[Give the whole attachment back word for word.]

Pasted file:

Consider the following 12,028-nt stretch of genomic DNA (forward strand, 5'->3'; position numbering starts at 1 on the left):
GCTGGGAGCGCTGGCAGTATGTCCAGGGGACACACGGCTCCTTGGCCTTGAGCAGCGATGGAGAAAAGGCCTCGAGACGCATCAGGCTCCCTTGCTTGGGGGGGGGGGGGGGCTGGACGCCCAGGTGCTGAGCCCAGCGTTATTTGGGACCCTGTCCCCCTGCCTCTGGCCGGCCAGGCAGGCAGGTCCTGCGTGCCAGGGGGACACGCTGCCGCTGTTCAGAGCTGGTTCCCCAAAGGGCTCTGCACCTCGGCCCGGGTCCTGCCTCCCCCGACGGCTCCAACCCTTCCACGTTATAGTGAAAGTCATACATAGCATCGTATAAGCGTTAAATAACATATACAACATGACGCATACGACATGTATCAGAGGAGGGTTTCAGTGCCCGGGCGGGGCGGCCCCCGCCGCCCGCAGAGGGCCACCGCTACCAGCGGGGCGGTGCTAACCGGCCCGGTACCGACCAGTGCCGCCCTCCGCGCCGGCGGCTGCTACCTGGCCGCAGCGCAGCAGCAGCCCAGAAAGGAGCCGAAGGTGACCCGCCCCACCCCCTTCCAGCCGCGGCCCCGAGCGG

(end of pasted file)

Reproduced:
Consider the following 12,028-nt stretch of genomic DNA (forward strand, 5'->3'; position numbering starts at 1 on the left):
GCTGGGAGCGCTGGCAGTATGTCCAGGGGACACACGGCTCCTTGGCCTTGAGCAGCGATGGAGAAAAGGCCTCGAGACGCATCAGGCTCCCTTGCTTGGGGGGGGGGGGGGGCTGGACGCCCAGGTGCTGAGCCCAGCGTTATTTGGGACCCTGTCCCCCTGCCTCTGGCCGGCCAGGCAGGCAGGTCCTGCGTGCCAGGGGGACACGCTGCCGCTGTTCAGAGCTGGTTCCCCAAAGGGCTCTGCACCTCGGCCCGGGTCCTGCCTCCCCCGACGGCTCCAACCCTTCCACGTTATAGTGAAAGTCATACATAGCATCGTATAAGCGTTAAATAACATATACAACATGACGCATACGACATGTATCAGAGGAGGGTTTCAGTGCCCGGGCGGGGCGGCCCCCGCCGCCCGCAGAGGGCCACCGCTACCAGCGGGGCGGTGCTAACCGGCCCGGTACCGACCAGTGCCGCCCTCCGCGCCGGCGGCTGCTACCTGGCCGCAGCGCAGCAGCAGCCCAGAAAGGAGCCGAAGGTGACCCGCCCCACCCCCTTCCAGCCGCGGCCCCGAGCGG